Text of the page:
<%server.execute "isdev.asp"%> Ultrasonography and magnetic resonance imaging evaluation of pediatric spinal anomalies Dhingani DD, Boruah DK, Dutta HK, Gogoi RK - J Pediatr Neurosci
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Year : 2016  |  Volume : 11  |  Issue : 3  |  Page : 206-212

Ultrasonography and magnetic resonance imaging evaluation of pediatric spinal anomalies

1 Department of Radio Diagnosis, Assam Medical College and Hospital, Dibrugarh, Assam, India
2 Department of Pediatric Surgery, Assam Medical College and Hospital, Dibrugarh, Assam, India

Date of Web Publication3-Nov-2016

Correspondence Address:
Dhaval Durlabhbhai Dhingani
Department of Radio Diagnosis, Assam Medical College and Hospital, Dibrugarh - 786 002, Assam
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Source of Support: None, Conflict of Interest: None

DOI: 10.4103/1817-1745.193374

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Context: Spinal dysraphisms are congenital abnormalities of the spine due to imperfect fusion of midline mesenchymal, bony and neural structures. Imaging plays a vital role in their evaluation as significant portion of patients may present with concurrent anomalies that need to be corrected simultaneously to avoid repeat surgeries. Aims: The aims of the study were to evaluate Spinal dysraphisms using USG and MRI and to correlate imaging findings with operative findings in patients undergoing surgery. Settings and Design: Hospital based observational study conducted over a period of year. Materials and Methods: 38 cases of both sexes and below 12 years of age with spinal dysraphism were studied. USG was performed in 29 cases where acoustic window was available for proper evaluation. MRI was performed in all cases. USG findings were compared with MRI findings and operative follow up was taken in 23 cases who underwent operative management. Statistical Analysis Used: Results were analysed using percentage and arithmetic mean. Results: 39.47 % cases were male and 60.53 % cases were female. Neonatal period was the most common presenting age group. Closed spinal dysraphism (63.16%) was more common than open (36.84%). 79.31% cases showed full agreement between spinal USG and MRI examinations and 6 out of 20.69% showed partial agreement. On operative correlation, USG findings were confirmatory in 91.30% cases and MRI findings were confirmatory in 100% cases. Conclusions: USG can be used as the initial modality for evaluation of spinal dysraphism as well as for screening of suspected cases. MRI is indicated to confirm abnormal USG findings, which shows all concurrent abnormalities and also provides additional anatomical details relevant to surgical planning.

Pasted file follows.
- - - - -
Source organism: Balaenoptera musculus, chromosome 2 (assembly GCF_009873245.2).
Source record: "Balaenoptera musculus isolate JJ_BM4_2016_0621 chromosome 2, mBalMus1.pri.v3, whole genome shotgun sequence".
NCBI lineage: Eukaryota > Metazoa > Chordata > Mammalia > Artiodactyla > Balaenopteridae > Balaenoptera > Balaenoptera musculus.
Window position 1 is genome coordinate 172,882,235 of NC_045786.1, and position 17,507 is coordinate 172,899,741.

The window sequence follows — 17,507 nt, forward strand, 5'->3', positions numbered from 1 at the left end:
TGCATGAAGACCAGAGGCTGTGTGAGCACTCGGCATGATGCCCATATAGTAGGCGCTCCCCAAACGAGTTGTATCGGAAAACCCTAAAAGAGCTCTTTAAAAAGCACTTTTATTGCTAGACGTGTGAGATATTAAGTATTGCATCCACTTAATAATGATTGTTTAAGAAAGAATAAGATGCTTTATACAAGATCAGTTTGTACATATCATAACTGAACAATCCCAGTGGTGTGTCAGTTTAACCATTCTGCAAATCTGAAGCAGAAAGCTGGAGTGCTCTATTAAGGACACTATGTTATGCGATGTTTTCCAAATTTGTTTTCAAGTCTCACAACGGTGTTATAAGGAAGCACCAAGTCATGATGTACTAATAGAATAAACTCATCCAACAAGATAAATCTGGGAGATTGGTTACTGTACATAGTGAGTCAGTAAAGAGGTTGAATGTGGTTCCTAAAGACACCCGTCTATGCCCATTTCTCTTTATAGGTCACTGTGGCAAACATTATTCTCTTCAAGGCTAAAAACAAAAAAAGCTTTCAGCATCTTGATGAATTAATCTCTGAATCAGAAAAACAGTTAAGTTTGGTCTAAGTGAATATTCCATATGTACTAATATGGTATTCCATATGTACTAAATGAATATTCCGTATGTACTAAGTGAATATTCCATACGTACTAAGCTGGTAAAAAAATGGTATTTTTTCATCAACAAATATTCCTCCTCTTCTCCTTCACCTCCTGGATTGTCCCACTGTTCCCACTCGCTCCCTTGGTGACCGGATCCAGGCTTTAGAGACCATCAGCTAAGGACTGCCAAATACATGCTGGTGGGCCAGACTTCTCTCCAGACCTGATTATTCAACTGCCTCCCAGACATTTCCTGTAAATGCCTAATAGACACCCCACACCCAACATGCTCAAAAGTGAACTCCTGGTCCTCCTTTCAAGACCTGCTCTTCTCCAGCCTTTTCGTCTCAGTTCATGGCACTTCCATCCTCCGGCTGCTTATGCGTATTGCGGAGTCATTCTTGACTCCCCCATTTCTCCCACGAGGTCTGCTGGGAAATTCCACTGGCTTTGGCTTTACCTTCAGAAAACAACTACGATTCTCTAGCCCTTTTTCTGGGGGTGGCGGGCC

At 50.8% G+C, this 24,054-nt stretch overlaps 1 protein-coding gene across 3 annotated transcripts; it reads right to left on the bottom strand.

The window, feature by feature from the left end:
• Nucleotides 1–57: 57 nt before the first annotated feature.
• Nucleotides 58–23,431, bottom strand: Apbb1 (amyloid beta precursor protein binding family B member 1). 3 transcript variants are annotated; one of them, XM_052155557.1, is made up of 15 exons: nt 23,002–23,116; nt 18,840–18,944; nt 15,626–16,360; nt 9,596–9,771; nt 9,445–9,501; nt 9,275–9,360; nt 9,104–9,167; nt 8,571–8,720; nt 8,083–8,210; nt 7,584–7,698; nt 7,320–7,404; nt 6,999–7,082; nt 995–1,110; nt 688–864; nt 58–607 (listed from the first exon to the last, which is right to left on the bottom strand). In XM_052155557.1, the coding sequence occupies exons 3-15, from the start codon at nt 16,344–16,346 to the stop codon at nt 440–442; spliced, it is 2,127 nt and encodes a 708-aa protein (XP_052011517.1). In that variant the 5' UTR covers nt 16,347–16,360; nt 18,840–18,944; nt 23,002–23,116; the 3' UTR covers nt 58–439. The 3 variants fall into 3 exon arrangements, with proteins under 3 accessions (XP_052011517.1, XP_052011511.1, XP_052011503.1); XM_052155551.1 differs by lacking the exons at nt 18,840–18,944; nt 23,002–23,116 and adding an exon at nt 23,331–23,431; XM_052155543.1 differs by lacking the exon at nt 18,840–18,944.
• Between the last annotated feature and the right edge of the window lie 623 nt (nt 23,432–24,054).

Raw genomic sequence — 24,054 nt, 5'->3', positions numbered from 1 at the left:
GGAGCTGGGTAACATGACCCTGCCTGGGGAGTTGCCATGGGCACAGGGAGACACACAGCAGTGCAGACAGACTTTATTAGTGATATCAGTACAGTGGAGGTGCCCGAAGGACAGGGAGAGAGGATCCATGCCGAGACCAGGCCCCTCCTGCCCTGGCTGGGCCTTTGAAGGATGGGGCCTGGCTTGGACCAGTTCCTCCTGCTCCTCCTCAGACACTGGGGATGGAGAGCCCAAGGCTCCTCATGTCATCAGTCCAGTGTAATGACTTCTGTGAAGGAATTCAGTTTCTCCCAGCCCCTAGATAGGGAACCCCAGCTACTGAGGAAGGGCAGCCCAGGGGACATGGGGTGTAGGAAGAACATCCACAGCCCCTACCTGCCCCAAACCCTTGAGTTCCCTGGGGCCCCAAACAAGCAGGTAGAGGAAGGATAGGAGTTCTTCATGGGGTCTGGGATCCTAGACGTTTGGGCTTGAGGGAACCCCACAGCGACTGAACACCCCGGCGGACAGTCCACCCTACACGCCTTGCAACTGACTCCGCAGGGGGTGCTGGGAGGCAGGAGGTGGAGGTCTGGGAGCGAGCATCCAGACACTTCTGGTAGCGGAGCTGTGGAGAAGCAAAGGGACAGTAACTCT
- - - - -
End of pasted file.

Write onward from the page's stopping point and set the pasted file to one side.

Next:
Keywords: Congenital spinal anomalies, magnetic resonance imaging, spinal dysraphisms, spinal ultrasonography, tethered cord

How to cite this article:
Dhingani DD, Boruah DK, Dutta HK, Gogoi RK. Ultrasonography and magnetic resonance imaging evaluation of pediatric spinal anomalies. J Pediatr Neurosci 2016;11:206-12

How to cite this URL:
Dhingani DD, Boruah DK, Dutta HK, Gogoi RK. Ultrasonography and magnetic resonance imaging evaluation of pediatric spinal anomalies. J Pediatr Neurosci [serial online] 2016 [cited 2023 Feb 5];11:206-12. Available from: https://www.pediatricneurosciences.com/text.asp?2016/11/3/206/193374


Congenital malformations of the spinal cord are collectively termed spinal dysraphisms (SDs).[1] These conditions are usually diagnosed at birth or in early infancy, but some may be discovered in older children or adults. The estimated incidence of SD is about 1–3/1000 live births.[2]

SDs are categorized into open SDs (OSDs), in which there is an exposure of abnormal nervous tissues through a skin defect, and closed SDs (CSDs), in which there is continuous skin coverage to the underlying malformation.[3]

OSD includes meningomyelocele (MMC) and other rare abnormalities such as myelocele, hemimyelomeningocele, and hemimyelocele are always associated with a Chiari II malformation.